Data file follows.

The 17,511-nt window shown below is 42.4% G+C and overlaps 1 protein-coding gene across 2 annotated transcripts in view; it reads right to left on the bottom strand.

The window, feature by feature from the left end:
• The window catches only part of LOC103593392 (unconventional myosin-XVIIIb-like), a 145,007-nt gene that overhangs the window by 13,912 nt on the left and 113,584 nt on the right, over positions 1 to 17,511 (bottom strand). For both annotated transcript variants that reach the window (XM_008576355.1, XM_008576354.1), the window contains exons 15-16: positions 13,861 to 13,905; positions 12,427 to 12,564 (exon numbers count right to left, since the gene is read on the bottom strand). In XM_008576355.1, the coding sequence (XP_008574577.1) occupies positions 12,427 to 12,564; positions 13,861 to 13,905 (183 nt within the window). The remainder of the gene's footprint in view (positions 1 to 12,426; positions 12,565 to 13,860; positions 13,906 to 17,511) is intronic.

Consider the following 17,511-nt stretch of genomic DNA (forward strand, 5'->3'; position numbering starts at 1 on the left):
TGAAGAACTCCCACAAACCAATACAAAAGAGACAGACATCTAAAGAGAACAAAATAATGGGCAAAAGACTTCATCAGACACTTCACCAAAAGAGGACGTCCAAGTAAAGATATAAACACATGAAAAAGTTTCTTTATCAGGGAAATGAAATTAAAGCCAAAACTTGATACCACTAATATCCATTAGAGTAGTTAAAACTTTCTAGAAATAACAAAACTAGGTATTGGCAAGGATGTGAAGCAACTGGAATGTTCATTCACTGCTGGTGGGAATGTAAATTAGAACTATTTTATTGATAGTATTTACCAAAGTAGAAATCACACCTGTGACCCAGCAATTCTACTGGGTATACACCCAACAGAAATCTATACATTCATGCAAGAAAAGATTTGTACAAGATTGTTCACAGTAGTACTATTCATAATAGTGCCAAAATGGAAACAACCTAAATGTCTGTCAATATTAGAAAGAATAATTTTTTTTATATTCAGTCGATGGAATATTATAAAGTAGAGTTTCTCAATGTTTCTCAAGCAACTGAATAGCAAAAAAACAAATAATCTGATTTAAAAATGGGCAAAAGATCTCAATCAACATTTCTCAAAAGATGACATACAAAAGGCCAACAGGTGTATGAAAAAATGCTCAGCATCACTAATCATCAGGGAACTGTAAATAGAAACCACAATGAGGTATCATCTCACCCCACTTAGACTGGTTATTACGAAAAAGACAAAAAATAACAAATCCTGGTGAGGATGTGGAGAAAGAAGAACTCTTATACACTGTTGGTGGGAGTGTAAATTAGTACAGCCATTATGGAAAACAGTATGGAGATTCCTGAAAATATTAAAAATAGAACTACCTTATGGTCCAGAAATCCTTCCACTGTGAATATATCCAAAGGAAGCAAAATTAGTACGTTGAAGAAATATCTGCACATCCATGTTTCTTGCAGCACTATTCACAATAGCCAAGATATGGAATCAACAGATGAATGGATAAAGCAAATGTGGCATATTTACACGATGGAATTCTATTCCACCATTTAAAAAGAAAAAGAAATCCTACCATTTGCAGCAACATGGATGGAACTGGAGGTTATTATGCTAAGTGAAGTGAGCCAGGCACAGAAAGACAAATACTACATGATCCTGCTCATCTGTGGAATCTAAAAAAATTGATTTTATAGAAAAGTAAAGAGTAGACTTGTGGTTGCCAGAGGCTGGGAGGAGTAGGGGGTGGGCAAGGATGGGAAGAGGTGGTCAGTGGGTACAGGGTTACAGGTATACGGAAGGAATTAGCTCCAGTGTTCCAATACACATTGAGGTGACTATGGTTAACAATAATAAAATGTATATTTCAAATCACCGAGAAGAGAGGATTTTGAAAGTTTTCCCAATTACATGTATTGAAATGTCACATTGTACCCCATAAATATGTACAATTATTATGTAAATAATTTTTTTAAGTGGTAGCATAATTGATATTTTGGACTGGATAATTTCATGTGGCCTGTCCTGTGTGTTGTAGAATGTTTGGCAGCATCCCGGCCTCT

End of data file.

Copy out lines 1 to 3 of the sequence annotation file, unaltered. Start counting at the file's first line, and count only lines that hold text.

The 17,511-nt window shown below is 42.4% G+C and overlaps 1 protein-coding gene across 2 annotated transcripts in view; it reads right to left on the bottom strand.

The window, feature by feature from the left end:
• The window catches only part of LOC103593392 (unconventional myosin-XVIIIb-like), a 145,007-nt gene that overhangs the window by 13,912 nt on the left and 113,584 nt on the right, over positions 1 to 17,511 (bottom strand). For both annotated transcript variants that reach the window (XM_008576355.1, XM_008576354.1), the window contains exons 15-16: positions 13,861 to 13,905; positions 12,427 to 12,564 (exon numbers count right to left, since the gene is read on the bottom strand). In XM_008576355.1, the coding sequence (XP_008574577.1) occupies positions 12,427 to 12,564; positions 13,861 to 13,905 (183 nt within the window). The remainder of the gene's footprint in view (positions 1 to 12,426; positions 12,565 to 13,860; positions 13,906 to 17,511) is intronic.